IFAW Wildlife Rescue Centre celebrates 10 years and 1,600 animals saved
(Assam, India – 28 August 2012) – An elephant calf injured in a village, a rhino orphaned by poachers, a full-grown tiger discovered in a well and a leopard found in a house! These are four of 1,600 animals and 150 species saved in the last ten years at the International Fund for Animal Welfare’s Wildlife Rescue Centre in northeast India.
Situated near Kaziranga National Park – a UNESCO World Heritage Site in the northeast Indian state of Assam, the centre was opened in 2002 by IFAW in partnership with the Assam Forest Department and Wildlife Trust of India (WTI). Since then it has pioneered hand-raising and rehabilitation of numerous species of wild animals including clouded leopards, rhinos, elephants, bears, birds like the greater adjutant storks and India’s only apes – Hoolock gibbons.
“The IFAW Wildlife Rescue Centre has achieved pioneering work in the rehabilitation of endangered wildlife, including a number of notable firsts – the first orphan Asian elephants returned to the wild and the first documented release of hand-reared clouded leopards,” said Ian Robinson, IFAW Animal Rescue Director. “The centre staff have much to be proud of.”
“The centre rescues wild animals in distress, be it due to natural causes such as floods, or even man-made causes including conflicts. Assam has set numerous exemplary wildlife conservation and welfare milestones for the entire country to follow, and this centre is one of those – our pride,” said Suresh Chand, Principal Chief Conservator of Forests (Wildlife) and Chief Wildlife Warden, Assam Forest Department.
Combining animal welfare ethics and wildlife conservation, the centre has achieved more than just saving individual animals in distress. Significant achievements include the reintroduction of rhinos to Manas National Park – another UNESCO World Heritage Site in Assam that had lost its entire rhino population to poachers. The orphaned rhino calves were hand-raised and then moved to the wild in Manas, kick-starting the crucial rhino reintroduction program in 2006. Likewise, displaced elephant calves, orphaned clouded leopards and Asiatic black bear cubs have been hand-raised and released into the wild in Manas.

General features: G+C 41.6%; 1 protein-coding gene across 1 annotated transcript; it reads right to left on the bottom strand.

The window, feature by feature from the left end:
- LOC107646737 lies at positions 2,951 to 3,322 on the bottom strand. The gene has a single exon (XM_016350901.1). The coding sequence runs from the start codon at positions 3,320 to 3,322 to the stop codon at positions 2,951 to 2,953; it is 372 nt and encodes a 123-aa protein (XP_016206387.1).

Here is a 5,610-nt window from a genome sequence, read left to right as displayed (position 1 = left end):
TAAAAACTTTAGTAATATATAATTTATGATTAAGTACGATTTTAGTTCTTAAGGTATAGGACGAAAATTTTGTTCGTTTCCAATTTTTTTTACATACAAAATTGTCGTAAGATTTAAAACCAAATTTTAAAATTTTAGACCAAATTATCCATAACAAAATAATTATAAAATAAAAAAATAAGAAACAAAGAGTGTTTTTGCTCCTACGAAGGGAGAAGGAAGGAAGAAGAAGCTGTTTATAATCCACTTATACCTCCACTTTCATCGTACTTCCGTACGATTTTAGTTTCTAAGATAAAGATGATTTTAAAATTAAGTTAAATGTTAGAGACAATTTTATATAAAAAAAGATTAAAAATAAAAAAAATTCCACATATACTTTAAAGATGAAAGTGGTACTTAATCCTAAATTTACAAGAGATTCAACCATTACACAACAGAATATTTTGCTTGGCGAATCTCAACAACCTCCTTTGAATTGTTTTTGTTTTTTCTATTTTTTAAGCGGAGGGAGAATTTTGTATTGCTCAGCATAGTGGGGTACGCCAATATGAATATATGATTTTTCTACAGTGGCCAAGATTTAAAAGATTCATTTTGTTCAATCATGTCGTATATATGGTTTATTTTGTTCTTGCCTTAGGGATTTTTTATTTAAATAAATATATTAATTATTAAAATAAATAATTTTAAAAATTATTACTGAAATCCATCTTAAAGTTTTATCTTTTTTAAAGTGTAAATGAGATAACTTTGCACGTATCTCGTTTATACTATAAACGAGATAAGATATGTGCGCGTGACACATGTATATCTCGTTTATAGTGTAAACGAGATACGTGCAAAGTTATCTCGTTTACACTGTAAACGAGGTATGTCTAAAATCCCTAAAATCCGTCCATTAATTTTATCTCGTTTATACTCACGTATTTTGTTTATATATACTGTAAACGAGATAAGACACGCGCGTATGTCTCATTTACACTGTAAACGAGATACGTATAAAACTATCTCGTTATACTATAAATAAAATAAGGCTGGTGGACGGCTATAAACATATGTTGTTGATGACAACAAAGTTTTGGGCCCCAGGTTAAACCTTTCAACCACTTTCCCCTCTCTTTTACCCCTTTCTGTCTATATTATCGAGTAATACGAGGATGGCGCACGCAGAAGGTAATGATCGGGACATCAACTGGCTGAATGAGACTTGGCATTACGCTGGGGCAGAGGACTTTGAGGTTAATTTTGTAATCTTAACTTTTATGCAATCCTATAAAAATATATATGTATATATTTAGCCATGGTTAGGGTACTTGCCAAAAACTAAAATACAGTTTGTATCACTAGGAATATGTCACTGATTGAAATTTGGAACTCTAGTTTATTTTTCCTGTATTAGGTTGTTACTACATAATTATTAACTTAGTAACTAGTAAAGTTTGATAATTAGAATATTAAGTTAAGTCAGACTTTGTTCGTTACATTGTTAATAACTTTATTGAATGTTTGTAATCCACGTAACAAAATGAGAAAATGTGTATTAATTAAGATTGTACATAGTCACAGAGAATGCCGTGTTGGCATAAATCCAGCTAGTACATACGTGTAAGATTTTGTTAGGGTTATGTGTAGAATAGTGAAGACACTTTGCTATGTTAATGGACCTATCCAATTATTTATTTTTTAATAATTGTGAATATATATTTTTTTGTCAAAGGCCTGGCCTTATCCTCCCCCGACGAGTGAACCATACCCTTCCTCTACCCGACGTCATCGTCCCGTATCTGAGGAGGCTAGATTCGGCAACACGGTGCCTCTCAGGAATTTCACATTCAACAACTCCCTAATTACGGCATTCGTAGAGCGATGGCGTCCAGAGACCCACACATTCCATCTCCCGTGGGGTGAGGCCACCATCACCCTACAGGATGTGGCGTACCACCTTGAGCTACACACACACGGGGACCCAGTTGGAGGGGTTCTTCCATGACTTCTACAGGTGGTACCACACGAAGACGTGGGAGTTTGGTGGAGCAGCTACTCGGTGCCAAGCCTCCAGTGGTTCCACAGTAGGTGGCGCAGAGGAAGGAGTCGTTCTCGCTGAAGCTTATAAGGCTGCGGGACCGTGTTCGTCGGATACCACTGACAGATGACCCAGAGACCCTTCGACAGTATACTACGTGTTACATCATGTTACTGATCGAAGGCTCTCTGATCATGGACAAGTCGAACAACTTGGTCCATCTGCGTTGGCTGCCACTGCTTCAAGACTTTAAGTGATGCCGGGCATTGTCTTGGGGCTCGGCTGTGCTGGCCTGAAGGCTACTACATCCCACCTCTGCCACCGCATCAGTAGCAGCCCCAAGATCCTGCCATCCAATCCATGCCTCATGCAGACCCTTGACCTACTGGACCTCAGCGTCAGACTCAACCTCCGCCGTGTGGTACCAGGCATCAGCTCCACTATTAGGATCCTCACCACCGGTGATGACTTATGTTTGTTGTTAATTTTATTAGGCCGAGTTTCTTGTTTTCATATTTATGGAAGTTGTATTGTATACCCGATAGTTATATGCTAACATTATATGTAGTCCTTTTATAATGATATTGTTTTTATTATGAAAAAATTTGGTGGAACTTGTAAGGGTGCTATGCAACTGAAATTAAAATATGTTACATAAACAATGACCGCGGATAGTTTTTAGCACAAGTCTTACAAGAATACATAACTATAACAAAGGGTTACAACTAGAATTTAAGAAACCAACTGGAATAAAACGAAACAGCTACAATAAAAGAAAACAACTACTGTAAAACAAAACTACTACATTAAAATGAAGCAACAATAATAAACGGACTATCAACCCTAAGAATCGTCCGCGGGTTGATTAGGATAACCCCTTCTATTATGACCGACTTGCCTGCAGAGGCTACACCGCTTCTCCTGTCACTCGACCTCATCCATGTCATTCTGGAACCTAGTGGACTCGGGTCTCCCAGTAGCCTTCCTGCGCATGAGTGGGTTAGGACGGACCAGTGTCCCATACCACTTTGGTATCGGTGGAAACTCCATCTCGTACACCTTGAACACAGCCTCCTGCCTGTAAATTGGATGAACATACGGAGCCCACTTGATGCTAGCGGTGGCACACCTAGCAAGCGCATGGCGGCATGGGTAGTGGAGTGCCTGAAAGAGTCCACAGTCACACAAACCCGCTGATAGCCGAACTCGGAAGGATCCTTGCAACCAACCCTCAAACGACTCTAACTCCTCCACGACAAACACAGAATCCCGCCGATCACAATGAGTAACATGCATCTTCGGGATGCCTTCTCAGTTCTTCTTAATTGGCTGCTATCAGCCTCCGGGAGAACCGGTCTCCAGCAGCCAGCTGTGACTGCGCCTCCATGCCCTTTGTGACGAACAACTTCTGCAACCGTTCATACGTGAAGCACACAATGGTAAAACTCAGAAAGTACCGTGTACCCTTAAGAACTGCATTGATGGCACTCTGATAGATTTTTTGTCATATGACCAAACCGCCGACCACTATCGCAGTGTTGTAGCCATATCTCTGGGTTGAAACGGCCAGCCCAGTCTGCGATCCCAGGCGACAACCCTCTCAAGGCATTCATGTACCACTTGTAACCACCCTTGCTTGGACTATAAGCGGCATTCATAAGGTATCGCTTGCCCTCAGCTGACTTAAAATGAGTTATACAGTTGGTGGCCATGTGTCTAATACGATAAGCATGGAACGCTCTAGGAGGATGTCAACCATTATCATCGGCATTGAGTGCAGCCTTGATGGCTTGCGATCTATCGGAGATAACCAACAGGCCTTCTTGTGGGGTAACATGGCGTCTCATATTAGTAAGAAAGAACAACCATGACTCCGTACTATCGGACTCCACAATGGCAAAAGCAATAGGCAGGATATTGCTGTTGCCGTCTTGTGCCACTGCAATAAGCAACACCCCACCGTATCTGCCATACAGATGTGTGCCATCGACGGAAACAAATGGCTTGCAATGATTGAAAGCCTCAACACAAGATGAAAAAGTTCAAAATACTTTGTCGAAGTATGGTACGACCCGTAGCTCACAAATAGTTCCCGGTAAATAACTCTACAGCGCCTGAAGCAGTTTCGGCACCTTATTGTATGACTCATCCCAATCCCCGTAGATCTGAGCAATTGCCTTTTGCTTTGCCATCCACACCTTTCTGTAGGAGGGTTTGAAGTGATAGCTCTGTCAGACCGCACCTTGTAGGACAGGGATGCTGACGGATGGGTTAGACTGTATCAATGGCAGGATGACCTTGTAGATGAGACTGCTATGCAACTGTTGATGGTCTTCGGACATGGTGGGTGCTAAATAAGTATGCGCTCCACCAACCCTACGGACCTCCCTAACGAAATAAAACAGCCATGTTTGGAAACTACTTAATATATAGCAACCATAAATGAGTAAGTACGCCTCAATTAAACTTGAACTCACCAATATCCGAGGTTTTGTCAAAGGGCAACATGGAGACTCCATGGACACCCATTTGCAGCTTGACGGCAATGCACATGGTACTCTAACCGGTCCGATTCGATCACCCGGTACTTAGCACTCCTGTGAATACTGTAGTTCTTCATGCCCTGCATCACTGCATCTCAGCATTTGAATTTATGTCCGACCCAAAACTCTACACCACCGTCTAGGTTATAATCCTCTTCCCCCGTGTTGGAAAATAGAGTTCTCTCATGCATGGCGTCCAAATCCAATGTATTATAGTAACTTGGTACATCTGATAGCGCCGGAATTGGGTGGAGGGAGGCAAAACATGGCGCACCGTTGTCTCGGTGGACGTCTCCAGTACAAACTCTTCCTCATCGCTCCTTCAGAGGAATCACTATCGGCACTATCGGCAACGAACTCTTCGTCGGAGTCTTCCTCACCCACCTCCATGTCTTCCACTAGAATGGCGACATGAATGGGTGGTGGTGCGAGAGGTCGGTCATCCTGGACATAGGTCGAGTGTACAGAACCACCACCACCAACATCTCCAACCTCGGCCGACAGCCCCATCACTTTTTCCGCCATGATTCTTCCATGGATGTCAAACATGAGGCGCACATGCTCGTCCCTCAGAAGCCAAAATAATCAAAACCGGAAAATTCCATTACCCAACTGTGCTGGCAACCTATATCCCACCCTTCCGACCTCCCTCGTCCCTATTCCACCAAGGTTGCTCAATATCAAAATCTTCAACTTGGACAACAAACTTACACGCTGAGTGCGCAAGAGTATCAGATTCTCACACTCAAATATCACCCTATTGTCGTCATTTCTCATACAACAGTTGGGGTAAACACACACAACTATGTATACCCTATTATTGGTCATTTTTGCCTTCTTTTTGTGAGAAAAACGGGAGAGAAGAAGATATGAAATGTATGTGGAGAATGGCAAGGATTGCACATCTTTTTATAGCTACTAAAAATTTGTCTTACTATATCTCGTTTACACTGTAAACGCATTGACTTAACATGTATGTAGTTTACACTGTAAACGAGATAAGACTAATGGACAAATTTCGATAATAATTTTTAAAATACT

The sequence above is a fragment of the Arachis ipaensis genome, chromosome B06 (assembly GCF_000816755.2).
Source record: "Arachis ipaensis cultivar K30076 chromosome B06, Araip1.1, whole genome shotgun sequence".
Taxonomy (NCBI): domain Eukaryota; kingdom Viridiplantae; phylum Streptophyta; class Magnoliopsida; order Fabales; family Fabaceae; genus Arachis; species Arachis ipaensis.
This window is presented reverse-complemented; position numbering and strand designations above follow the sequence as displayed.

“Commitment is what makes our centre different. Within a decade, it has grown to what it is now, despite its share of difficulties or even life-threatening situations faced by people in the field,” says Vivek Menon, WTI Executive Director.
The centre has also provided opportunities to aspiring wildlife veterinarians from India and abroad to hone their skills in wild animal welfare and treatment. A number of veterinarians have been trained, working as volunteers, interns and staff members.
Notes to Editors –
For more information or to arrange interviews, please contact Amanda Gent at IFAW on 0207 587 6725, e-mail firstname.lastname@example.org.
About IFAW (International Fund for Animal Welfare)
Founded in 1969, IFAW saves animals in crisis around the world. With projects in more than 40 countries, IFAW rescues individual animals, works to prevent cruelty to animals and advocates for the protection of wildlife and habitats. For more information, visit www.ifaw.org. Follow us on Facebook and Twitter.
Amanda Gent| Communications Officer
IFAW – International Fund for Animal Welfare
87-90 Albert Embankment, London SE1 7UD
tel. +44 207 587 6725
Saving Animals in Crisis Around the World www.ifaw.org